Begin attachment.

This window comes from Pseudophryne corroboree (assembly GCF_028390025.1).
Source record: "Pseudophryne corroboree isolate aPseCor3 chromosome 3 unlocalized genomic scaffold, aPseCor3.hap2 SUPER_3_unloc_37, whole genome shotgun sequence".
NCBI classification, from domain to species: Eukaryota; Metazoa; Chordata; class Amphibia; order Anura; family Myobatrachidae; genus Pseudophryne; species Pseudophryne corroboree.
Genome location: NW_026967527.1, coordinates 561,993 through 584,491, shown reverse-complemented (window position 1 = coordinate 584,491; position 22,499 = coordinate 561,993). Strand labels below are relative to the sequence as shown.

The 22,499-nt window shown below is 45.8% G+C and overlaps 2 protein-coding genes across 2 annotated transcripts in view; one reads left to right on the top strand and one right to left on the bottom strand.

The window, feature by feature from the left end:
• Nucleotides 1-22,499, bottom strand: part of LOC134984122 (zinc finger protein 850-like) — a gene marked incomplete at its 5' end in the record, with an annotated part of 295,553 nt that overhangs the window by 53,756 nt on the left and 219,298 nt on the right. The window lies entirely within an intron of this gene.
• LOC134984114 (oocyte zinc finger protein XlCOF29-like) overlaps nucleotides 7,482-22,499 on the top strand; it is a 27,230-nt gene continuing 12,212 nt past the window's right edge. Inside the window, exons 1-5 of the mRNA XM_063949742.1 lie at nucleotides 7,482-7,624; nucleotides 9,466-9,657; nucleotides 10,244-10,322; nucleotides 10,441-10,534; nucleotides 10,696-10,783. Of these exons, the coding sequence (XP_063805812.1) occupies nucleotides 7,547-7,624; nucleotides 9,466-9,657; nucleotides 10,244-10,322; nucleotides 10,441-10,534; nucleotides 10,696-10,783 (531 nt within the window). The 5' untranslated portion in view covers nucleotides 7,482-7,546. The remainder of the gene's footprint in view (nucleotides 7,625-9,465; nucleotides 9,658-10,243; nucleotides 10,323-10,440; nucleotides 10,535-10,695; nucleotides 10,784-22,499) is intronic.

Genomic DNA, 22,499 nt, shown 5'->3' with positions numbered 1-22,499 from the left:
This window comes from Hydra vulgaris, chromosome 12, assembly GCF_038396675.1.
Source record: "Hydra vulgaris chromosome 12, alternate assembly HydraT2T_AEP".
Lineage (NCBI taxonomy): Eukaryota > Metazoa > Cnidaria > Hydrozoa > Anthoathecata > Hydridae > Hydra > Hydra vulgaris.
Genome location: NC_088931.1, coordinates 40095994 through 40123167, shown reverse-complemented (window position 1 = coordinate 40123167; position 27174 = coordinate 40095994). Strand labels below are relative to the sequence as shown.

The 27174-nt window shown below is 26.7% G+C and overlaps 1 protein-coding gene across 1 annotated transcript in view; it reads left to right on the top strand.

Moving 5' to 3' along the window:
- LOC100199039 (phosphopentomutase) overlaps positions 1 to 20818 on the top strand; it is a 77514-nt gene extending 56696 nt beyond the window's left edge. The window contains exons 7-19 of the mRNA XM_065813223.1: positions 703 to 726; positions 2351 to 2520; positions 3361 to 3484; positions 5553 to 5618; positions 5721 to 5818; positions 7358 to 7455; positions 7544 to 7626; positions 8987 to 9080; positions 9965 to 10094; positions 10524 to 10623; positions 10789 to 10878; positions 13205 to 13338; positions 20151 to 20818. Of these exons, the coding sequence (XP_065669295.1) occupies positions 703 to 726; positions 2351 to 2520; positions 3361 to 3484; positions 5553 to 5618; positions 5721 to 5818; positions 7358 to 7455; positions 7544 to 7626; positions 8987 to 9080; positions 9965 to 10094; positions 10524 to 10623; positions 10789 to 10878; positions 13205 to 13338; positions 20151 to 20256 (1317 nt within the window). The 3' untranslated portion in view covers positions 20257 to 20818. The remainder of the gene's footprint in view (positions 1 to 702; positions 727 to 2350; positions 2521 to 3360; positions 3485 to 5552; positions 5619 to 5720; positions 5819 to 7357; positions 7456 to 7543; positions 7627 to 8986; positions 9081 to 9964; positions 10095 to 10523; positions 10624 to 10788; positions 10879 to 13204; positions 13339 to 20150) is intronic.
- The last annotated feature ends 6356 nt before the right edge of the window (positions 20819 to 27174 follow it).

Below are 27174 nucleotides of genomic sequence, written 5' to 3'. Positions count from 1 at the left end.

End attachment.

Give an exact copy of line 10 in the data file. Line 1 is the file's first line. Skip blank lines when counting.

This window comes from Hydra vulgaris, chromosome 12, assembly GCF_038396675.1.